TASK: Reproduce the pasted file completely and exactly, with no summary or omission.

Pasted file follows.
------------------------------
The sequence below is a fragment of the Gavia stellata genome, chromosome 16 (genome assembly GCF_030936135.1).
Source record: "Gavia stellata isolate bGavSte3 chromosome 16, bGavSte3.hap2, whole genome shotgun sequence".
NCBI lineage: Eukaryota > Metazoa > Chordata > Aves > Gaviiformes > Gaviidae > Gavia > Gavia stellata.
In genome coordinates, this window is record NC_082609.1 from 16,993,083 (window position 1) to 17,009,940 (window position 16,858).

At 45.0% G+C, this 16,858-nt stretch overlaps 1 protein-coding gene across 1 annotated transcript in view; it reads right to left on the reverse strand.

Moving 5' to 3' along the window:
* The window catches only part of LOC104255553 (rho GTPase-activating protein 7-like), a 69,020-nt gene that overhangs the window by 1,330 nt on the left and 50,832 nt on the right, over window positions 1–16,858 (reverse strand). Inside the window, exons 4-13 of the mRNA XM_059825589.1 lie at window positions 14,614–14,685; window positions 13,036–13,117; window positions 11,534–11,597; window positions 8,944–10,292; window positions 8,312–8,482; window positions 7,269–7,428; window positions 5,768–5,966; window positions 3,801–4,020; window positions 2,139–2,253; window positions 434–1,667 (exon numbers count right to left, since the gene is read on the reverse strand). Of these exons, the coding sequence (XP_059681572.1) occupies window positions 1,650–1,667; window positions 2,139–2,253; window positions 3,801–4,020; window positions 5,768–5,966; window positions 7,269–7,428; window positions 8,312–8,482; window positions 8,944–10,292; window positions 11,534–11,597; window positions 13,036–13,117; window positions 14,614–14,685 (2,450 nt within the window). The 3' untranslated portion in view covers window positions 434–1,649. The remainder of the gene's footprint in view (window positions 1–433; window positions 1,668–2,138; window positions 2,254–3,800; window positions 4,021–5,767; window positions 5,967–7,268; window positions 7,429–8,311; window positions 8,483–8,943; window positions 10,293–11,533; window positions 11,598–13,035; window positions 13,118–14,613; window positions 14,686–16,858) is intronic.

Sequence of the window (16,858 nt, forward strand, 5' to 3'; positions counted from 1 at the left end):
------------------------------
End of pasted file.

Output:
The sequence below is a fragment of the Gavia stellata genome, chromosome 16 (genome assembly GCF_030936135.1).
Source record: "Gavia stellata isolate bGavSte3 chromosome 16, bGavSte3.hap2, whole genome shotgun sequence".
NCBI lineage: Eukaryota > Metazoa > Chordata > Aves > Gaviiformes > Gaviidae > Gavia > Gavia stellata.
In genome coordinates, this window is record NC_082609.1 from 16,993,083 (window position 1) to 17,009,940 (window position 16,858).

At 45.0% G+C, this 16,858-nt stretch overlaps 1 protein-coding gene across 1 annotated transcript in view; it reads right to left on the reverse strand.

Moving 5' to 3' along the window:
* The window catches only part of LOC104255553 (rho GTPase-activating protein 7-like), a 69,020-nt gene that overhangs the window by 1,330 nt on the left and 50,832 nt on the right, over window positions 1–16,858 (reverse strand). Inside the window, exons 4-13 of the mRNA XM_059825589.1 lie at window positions 14,614–14,685; window positions 13,036–13,117; window positions 11,534–11,597; window positions 8,944–10,292; window positions 8,312–8,482; window positions 7,269–7,428; window positions 5,768–5,966; window positions 3,801–4,020; window positions 2,139–2,253; window positions 434–1,667 (exon numbers count right to left, since the gene is read on the reverse strand). Of these exons, the coding sequence (XP_059681572.1) occupies window positions 1,650–1,667; window positions 2,139–2,253; window positions 3,801–4,020; window positions 5,768–5,966; window positions 7,269–7,428; window positions 8,312–8,482; window positions 8,944–10,292; window positions 11,534–11,597; window positions 13,036–13,117; window positions 14,614–14,685 (2,450 nt within the window). The 3' untranslated portion in view covers window positions 434–1,649. The remainder of the gene's footprint in view (window positions 1–433; window positions 1,668–2,138; window positions 2,254–3,800; window positions 4,021–5,767; window positions 5,967–7,268; window positions 7,429–8,311; window positions 8,483–8,943; window positions 10,293–11,533; window positions 11,598–13,035; window positions 13,118–14,613; window positions 14,686–16,858) is intronic.

Sequence of the window (16,858 nt, forward strand, 5' to 3'; positions counted from 1 at the left end):